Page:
It can be hard to figure out what the best diet for ectomorphs is. When you search for the healthiest diets, you’ll find diets that are designed to help people lose weight. And that makes sense. After all, at least in the United States, the CDC estimates that only 1.9% of people are underweight. Wanting to gain weight is quite rare.
The reason the CDC cares about this stuff is because so many people are running into health problems from being overweight. As a result, most people need to adopt various diets to help them lose weight. This has become the standard recommendation for improving health: choose a diet that helps you lose weight.
In fact, the very term “dieting” implies that we should be restricting foods and calories to help us eat less. But what if we’re trying to gain weight? Do ectomorphs need an anti-diet?
Yes. We do.
If you’re a naturally skinny guy who’s been having trouble bulking up, milk can often help. There’s a simple reason for that: by drinking more milk, you’ll be adding more calories and protein into your diet. Milk is also a rich source of nutrients that are helpful for guys who are trying to build muscle. Finally, milk is extremely easy on the appetite, making it easier for us ectomorphs to gain weight.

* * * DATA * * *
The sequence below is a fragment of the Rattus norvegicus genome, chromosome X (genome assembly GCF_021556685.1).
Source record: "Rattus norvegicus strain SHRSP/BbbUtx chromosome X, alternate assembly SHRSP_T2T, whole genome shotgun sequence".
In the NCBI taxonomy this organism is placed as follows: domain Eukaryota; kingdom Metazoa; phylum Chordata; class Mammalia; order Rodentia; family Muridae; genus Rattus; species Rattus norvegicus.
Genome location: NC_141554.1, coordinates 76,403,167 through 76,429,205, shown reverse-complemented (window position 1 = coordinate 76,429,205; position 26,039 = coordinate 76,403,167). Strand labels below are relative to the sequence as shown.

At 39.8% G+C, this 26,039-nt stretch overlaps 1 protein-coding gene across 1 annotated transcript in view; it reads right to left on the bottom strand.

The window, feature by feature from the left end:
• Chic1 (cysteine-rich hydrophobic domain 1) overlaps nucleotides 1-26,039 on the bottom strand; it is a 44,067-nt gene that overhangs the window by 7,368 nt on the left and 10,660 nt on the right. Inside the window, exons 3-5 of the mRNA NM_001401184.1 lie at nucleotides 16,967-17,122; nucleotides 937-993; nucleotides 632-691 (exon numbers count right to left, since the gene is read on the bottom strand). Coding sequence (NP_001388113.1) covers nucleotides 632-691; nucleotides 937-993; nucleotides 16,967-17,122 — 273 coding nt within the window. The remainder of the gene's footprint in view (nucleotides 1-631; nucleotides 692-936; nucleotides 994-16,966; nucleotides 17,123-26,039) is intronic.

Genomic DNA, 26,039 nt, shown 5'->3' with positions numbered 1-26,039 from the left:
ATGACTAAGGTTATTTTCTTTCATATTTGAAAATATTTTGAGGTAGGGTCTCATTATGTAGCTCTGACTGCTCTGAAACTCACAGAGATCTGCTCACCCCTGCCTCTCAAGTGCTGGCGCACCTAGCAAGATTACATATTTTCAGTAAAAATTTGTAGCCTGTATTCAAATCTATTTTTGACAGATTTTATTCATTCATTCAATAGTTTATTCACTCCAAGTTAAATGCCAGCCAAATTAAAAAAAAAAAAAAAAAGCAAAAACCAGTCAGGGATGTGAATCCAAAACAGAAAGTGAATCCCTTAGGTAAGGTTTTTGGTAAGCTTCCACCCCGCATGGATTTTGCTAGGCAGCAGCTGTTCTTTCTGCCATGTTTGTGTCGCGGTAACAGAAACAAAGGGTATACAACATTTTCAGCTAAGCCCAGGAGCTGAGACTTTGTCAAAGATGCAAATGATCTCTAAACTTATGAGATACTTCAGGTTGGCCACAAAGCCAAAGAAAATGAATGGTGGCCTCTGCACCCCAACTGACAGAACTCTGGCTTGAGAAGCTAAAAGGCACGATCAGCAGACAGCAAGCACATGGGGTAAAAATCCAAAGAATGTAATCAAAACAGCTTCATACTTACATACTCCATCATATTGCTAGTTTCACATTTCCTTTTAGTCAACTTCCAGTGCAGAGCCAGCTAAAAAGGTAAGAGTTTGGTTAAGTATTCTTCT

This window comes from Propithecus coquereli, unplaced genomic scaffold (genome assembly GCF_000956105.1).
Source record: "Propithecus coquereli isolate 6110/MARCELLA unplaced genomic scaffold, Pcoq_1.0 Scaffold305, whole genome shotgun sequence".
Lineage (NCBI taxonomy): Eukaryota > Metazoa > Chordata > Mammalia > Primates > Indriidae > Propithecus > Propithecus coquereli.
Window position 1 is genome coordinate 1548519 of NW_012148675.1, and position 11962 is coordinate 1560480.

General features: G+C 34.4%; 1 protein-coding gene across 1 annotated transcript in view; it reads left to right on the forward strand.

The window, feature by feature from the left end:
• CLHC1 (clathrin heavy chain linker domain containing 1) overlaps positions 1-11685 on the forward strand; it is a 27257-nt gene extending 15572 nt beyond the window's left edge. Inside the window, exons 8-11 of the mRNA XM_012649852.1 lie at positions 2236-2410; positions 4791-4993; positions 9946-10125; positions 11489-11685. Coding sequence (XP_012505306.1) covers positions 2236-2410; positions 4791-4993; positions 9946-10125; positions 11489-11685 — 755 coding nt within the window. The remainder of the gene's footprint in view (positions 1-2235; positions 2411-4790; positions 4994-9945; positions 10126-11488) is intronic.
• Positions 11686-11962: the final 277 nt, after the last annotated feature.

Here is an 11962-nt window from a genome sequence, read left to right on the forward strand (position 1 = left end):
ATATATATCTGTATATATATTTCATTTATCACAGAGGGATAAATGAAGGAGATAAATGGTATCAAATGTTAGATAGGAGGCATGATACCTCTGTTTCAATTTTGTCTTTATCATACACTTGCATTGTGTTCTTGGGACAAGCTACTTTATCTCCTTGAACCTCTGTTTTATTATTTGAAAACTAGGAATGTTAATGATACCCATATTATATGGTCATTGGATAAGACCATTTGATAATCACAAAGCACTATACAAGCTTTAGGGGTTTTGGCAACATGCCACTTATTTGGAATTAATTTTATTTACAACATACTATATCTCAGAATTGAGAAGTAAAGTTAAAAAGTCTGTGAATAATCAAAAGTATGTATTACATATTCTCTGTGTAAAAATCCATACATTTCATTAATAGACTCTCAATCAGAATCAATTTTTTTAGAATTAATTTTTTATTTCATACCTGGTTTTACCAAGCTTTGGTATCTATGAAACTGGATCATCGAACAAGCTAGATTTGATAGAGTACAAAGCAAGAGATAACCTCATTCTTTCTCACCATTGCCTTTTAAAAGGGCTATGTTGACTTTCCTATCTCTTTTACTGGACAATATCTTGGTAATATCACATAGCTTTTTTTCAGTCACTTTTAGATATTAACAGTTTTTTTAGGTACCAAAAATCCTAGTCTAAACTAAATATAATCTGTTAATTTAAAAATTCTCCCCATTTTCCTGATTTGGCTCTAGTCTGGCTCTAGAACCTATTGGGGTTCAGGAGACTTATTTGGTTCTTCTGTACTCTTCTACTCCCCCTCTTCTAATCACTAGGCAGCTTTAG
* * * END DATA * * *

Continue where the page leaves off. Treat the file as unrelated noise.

However, if you add too much milk into your diet, then you may find yourself gaining quite a bit of fat along with your muscle (study). Worse, since whole milk is so high in saturated fat, going overboard with it can cause you to store proportionally more visceral fat, which can negatively impact your longterm health (study). That’s why GOMAD, where you drink a gallon of whole milk every day, is so infamous for making guys fat.
You could avoid some of those problems by choosing low-fat milk, yes, but higher-fat milk has some unique muscle-building properties that you might want to take advantage of.